As a landscape honored for its cultural roots and social progress, Oakland has an inherent knack for generating discussion around the evolving tides of society. On Sunday, May 31st, City Hall is hosting a free, all-day celebration of our incredible community with the Oakland Book Festival.

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This isn’t a homage to the great writers who have ever known and loved Oakland — though we definitely raise our glasses to them. The tagline of OBF is “read, debate, celebrate,” which transcends the fascinating though sometimes niche literary scene by structuring itself around panels, conversations and ideas.

“OBF is about celebrating Oakland’s incredibly rich history and its contemporary possibilities and potential,” says Timothy Don, art editor for Lapham’s Quarterly. He and his wife, Kira Brunner Don, are cofounders of the festival.

Brunner Don, editor at large for Lapham’s Quarterly, was born and raised in Oakland. When I asked why she and her husband decided to make the trek back from New York, she said, “We have been coming back to Oakland every year to visit family and friends, and every year we think to ourselves, ‘Why do we have to leave?’” Their daughter, Lucy, attends the same public school Brunner Don attended when she was a child.

Rebekah Otto, chair of the Literary Council, is also collaborating on the festival, which has been two years in the making. “We’ve been working with a number of organizations throughout the Bay Area such as Litquake about what it’s been like to build the literary community here within the last century,” she says. “We want to provide a venue for these conversations.”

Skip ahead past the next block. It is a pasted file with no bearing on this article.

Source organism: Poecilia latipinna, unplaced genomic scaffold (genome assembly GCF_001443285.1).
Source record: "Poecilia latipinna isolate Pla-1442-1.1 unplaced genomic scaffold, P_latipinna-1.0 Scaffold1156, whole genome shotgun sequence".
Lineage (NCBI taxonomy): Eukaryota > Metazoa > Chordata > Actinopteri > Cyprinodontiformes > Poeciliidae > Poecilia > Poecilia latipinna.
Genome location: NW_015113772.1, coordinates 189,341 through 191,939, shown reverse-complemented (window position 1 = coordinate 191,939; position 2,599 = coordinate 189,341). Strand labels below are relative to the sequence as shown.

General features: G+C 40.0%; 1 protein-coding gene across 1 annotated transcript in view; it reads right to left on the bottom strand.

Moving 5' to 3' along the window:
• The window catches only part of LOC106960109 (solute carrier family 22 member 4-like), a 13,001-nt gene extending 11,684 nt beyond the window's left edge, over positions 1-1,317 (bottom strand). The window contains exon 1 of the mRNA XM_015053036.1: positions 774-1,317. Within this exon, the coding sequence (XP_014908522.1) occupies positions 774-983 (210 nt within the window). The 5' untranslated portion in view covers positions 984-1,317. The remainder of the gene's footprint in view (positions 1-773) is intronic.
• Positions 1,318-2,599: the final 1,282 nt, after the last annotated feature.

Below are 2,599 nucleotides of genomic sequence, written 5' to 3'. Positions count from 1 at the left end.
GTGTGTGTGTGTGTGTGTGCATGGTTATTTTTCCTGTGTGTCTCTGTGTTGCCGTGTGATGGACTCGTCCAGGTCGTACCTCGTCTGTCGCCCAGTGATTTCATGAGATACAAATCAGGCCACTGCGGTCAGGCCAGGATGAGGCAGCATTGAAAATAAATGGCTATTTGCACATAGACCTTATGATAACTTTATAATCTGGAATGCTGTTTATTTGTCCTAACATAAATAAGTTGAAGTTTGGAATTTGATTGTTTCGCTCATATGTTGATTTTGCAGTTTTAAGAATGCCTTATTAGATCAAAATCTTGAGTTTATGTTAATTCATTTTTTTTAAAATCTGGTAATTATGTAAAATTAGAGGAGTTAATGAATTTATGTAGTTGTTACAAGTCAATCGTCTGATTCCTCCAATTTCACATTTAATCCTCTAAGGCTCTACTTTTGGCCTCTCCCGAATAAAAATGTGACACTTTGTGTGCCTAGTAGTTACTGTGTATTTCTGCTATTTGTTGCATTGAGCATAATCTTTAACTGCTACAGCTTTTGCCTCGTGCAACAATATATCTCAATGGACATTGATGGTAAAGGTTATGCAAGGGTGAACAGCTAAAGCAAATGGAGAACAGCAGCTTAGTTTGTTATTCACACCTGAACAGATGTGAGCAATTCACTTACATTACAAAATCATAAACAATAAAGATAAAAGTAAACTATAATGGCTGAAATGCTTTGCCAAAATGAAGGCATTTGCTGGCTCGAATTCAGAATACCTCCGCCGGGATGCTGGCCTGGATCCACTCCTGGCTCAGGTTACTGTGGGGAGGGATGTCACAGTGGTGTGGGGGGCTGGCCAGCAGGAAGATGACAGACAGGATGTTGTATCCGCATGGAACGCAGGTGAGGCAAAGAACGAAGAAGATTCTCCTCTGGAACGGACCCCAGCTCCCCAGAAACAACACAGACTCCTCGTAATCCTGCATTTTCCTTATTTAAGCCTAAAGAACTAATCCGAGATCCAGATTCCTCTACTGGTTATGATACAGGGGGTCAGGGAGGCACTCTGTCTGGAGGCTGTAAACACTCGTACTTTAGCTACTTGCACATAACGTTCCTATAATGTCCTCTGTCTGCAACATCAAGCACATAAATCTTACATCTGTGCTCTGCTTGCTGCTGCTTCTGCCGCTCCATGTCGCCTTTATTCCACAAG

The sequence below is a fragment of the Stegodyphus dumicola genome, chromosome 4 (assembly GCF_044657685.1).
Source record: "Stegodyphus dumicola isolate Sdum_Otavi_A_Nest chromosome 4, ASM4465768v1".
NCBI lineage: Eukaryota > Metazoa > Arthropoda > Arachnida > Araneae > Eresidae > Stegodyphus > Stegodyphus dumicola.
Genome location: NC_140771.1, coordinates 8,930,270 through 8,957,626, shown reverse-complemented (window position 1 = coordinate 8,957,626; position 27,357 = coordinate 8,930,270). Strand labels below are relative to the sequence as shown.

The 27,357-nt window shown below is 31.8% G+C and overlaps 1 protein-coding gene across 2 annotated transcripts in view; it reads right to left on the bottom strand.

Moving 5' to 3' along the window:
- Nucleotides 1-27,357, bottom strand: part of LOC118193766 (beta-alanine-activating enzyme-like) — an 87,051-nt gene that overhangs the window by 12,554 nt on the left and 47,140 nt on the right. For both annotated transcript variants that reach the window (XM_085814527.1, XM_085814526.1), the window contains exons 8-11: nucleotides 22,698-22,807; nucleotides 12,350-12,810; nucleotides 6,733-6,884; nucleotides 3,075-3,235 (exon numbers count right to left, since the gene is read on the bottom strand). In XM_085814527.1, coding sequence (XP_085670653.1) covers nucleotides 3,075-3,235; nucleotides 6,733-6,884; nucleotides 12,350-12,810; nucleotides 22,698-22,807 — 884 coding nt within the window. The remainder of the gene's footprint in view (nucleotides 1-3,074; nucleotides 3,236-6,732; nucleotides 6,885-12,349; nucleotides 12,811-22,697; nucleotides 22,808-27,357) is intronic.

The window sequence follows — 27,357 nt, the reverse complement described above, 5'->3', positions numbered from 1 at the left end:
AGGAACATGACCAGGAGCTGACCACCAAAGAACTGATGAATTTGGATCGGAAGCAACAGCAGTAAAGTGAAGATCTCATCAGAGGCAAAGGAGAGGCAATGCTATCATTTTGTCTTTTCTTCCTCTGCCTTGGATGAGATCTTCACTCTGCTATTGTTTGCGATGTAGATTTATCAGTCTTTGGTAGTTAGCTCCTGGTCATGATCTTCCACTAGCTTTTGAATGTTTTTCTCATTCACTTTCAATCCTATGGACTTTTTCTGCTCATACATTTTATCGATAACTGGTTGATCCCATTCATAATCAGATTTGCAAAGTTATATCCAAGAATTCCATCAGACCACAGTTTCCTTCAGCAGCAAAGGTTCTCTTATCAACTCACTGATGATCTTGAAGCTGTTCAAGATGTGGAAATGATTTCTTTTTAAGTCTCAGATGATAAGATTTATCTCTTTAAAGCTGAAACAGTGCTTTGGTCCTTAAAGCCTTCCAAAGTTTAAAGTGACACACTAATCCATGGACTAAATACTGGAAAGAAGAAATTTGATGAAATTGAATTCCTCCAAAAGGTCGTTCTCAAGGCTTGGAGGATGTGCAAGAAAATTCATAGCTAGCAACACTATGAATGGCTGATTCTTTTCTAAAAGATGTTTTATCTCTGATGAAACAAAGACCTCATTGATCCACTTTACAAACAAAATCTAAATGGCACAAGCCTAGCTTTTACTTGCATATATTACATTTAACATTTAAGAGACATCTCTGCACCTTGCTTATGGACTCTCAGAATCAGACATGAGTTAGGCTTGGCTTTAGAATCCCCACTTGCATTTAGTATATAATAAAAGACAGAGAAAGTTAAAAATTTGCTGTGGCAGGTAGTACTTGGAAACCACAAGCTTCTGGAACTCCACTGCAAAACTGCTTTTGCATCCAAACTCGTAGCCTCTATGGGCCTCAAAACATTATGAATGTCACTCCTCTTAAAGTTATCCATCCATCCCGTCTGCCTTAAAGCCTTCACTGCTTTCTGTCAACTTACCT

Among the 90 visiting writers are interviews with Ben Fong-Torres and other Oakland-born authors, along with nationally renowned authors such as Edwidge Danticat.

POSTEROaklandBookFest2015OBF aims to foster an inclusive dialogue among the community about our shared experiences and differing opinions of this place we all call home. Don elaborates: “Some [panels] will address national and international issues that touch Oakland, and some will be open-ended historical, literary or philosophical investigations.”

Panel topics include food literacy, gentrification and the future of American literature. Got kids? Bring them! The Museum of Children’s Arts will be hosting a bookmaking workshop for kids, and librarians for Oakland’s public libraries will be reading all-time favorites.

If you’d like a break from the literary majesty (too much awesomeness can get overwhelming), live music from groups like HipHopForChange and the Oakland Youth Chorus will be reveling throughout the day in the amphitheater. On the plaza you’ll find booths from Bay Area literary organizations, magazine and book publishers. Lunch will be available for purchase via food trucks, also parked near the plaza.

What’s the takeaway from such a festival, besides newfound knowledge and appreciation of the human condition?

“We’d like everyone to leave at the end of the day thinking, ‘Wow! that was crazy cool fun. Let’s get out and get some things done!'” Don says.

If you can’t contain your enthusiasm until Sunday, join us the preceding Saturday night for an opening plenary at City Hall with Lewis Lapham, founder of Lapham’s Quarterly.

Don’t miss the Oakland Book Festival on Sunday, May 31st from 11 a.m. to 7 p.m. at City Hall. Click here for more details on the festival program and the participating authors. Stick around for the afterparty, too!

About The Author

Simone writes about the currents circulating beneath mainstream, with a focus on non-profit developments and at-risk youth enrichment. Outside of freelancing for Oakland Local, she works in the foster care system of Contra Costa County and nerds out on literary magazines. Simone also spearheads the Community Voices section of OL. Contact her at simonelarson@oaklandlocal.com

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